In the spirit | Music Feature | Indy Week
Pin It

In the spirit 

The six black men stride single file into Christmas parties wearing dark suits, polished black shoes and bright ties. Their entry quiets the mirth and merriment of gathered celebrators, who, year after year, have joined their friends and family in some of the nicest homes in Durham to be moved by the muscular voices of these men: the Durham Carolers. With an almost childlike anticipation, partygoers wait for Ervin Worthy, Andre Montgomery, Tony Alston, Richard Butler, Nathaniel McLaughlin Sr. and his son, Nathaniel McLaughlin Jr. to open their mouths and sing. When their voices fill the air, husbands cradle their wives and couples cozy on the couch. The mood changes. The season changes. And then someone inevitably says, "I don't think we could have Christmas if we hadn't heard them sing."

Since 1935, the Durham Carolers have shared their distinct sound--part a cappella harmony, part gospel--with families in Durham. In the beginning, the group went caroling on Christmas Eve in different neighborhoods across town. Over the years, the performances have moved inside the homes and the members have changed, but the sound--the spirit, really--has not.

Some time around November or December, the Carolers (including elder and honorary member Raymond Davis), gather to practice. They lead separate lives for 10 months, but at the end of the year they work on their harmony, timing and phrasing so that, when they stride into those Christmas parties looking as sharp as ever, they dazzle. They live up to the memories that they've created over the years and create memories anew.

"Rise Up Shepherd." "Go Tell it On the Mountain." "When Was My Jesus Born?" Each song rendered with such grace, power and rhythm that folks can't get enough. But the Durham Carolers have other homes to visit. They leave one party to enliven the next. Lucky for all, their spirit remains.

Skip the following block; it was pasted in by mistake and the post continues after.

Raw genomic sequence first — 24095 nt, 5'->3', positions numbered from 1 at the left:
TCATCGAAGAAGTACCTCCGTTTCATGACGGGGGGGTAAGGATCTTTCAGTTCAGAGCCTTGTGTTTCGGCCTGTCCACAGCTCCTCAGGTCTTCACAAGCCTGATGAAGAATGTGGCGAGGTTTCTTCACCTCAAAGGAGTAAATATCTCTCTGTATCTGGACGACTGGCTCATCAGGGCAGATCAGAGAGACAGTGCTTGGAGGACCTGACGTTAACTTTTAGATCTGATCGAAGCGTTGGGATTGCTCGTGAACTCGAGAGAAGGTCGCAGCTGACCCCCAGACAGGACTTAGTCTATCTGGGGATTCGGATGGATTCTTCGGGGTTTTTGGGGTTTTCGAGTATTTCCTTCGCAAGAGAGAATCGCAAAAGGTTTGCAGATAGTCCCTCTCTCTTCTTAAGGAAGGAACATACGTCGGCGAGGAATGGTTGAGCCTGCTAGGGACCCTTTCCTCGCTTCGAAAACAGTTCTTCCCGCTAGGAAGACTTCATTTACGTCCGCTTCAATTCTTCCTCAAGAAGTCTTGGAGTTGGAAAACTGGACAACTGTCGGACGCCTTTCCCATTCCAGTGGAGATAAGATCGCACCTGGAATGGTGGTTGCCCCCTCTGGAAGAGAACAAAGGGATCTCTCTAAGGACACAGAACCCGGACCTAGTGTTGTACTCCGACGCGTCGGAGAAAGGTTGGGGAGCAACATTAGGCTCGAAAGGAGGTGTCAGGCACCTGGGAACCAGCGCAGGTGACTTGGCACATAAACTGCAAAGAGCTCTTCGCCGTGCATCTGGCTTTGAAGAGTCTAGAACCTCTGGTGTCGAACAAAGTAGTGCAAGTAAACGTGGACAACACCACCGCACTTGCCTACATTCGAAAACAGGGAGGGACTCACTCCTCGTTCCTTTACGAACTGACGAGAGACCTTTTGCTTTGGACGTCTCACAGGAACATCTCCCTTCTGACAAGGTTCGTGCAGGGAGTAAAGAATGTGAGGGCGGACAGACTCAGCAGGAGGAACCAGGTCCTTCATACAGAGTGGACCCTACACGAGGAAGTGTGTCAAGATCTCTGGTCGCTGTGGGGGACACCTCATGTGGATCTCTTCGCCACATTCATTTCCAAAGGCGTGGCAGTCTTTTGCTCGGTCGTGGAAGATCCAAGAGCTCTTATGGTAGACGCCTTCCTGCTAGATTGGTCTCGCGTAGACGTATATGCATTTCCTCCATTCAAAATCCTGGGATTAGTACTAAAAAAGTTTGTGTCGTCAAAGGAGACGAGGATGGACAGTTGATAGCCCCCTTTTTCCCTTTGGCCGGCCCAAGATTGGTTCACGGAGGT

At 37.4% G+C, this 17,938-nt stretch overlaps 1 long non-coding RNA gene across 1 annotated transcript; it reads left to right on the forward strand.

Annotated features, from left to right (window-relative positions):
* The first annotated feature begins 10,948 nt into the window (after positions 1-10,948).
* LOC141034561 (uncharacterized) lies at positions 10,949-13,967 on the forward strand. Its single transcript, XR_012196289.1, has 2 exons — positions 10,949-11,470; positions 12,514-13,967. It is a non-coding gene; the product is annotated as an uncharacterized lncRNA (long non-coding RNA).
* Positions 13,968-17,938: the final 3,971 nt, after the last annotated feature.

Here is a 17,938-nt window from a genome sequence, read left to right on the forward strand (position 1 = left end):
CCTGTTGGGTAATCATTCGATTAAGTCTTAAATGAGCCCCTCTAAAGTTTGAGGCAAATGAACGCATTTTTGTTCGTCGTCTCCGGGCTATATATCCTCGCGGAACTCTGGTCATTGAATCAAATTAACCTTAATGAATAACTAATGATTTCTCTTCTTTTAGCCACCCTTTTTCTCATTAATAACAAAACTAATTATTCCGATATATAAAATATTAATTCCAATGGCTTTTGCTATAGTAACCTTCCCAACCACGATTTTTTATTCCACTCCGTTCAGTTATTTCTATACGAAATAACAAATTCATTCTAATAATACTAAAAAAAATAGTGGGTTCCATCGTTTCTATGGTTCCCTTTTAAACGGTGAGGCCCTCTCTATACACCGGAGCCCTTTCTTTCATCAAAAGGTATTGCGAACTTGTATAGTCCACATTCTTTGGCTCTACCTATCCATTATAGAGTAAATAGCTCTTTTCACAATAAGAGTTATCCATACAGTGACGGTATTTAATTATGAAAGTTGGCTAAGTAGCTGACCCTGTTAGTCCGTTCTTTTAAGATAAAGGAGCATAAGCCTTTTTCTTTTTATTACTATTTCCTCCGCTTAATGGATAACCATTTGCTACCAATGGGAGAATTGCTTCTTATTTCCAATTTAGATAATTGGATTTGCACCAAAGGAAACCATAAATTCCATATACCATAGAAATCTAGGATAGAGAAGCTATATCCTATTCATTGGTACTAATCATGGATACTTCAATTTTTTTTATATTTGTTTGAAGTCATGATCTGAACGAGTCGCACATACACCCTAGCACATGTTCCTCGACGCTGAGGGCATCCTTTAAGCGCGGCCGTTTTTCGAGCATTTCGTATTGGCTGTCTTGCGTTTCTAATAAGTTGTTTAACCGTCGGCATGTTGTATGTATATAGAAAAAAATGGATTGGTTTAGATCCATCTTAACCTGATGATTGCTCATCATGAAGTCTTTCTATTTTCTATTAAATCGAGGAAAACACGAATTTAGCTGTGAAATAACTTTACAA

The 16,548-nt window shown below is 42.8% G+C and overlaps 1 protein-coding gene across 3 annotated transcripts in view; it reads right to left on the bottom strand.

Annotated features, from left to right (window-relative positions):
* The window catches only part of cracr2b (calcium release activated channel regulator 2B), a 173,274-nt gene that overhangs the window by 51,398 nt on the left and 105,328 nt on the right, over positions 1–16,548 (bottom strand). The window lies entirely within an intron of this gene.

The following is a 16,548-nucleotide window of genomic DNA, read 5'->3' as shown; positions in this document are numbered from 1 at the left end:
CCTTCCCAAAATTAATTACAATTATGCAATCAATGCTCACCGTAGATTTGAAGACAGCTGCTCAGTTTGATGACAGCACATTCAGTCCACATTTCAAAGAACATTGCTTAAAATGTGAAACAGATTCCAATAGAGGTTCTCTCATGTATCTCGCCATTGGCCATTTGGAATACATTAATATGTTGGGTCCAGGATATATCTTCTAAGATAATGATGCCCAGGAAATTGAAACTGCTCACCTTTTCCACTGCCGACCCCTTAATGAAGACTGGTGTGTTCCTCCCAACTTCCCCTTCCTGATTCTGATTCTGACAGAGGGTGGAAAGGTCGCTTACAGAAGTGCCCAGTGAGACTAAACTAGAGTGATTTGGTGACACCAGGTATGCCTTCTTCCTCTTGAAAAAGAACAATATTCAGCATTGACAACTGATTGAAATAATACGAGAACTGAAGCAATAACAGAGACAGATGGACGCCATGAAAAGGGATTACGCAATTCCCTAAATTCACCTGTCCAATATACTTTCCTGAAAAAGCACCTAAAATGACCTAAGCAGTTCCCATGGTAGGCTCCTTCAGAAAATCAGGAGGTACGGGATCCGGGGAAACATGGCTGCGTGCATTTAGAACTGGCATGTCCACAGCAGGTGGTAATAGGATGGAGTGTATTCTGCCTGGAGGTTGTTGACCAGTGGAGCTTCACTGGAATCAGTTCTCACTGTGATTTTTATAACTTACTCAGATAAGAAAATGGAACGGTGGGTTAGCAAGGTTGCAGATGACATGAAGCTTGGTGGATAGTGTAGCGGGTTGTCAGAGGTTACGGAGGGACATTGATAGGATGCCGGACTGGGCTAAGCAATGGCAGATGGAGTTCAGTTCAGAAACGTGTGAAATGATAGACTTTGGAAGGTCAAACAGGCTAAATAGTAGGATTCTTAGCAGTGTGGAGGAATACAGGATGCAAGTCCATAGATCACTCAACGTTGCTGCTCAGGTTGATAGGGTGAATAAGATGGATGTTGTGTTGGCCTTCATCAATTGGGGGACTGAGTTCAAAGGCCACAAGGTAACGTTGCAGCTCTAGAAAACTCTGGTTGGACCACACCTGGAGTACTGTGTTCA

To hear the Durham Carolers visit the Music & More page on Scan, our music blog at www.indyweekblogs.com/scan/music-more.

More by Mosi Secret

Comments

Subscribe to this thread:

Add a comment

INDY Week publishes all kinds of comments, but we don't publish everything.

  • Comments that are not contributing to the conversation will be removed.
  • Comments that include ad hominem attacks will also be removed.
  • Please do not copy and paste the full text of a press release.

Permitted HTML:
  • To create paragraphs in your comment, type <p> at the start of a paragraph and </p> at the end of each paragraph.
  • To create bold text, type <b>bolded text</b> (please note the closing tag, </b>).
  • To create italicized text, type <i>italicized text</i> (please note the closing tag, </i>).
  • Proper web addresses will automatically become links.

Latest in Music Feature



Twitter Activity

Comments

I've found that beach music never creates itself. Music eventually finds its way into the "beach music sound." Some of …

by vocalocal on Beach Music Isn't Just Easy Listening—It's a Sunny Slice of Carolina History (Music Feature)

No need to wait for a weekend, special event, or limited "Temporary" Beach music offering on other music services. Listen …

by Quentin Reed on Beach Music Isn't Just Easy Listening—It's a Sunny Slice of Carolina History (Music Feature)

Most Read

Most Recent Comments

I've found that beach music never creates itself. Music eventually finds its way into the "beach music sound." Some of …

by vocalocal on Beach Music Isn't Just Easy Listening—It's a Sunny Slice of Carolina History (Music Feature)

No need to wait for a weekend, special event, or limited "Temporary" Beach music offering on other music services. Listen …

by Quentin Reed on Beach Music Isn't Just Easy Listening—It's a Sunny Slice of Carolina History (Music Feature)

That is like going to a concert of Haydn, Mozart, Beethoven and Schubert, except without any of the musical talent.

by MichyMitch on The Total Package Tour Promises a Heavy Dose of Eighties Nostalgia. But Does the Lineup Even Make Sense? (Music Feature)

This is a wonderful tribute to David. David was in my class at Duke and was one of my best …

by John Scott 1 on A Requiem for David McKnight: Prodigy, Journalist, Politician, Homeless Street Musician (Music Feature)

© 2017 Indy Week • 320 E. Chapel Hill St., Suite 200, Durham, NC 27701 • phone 919-286-1972 • fax 919-286-4274
RSS Feeds | Powered by Foundation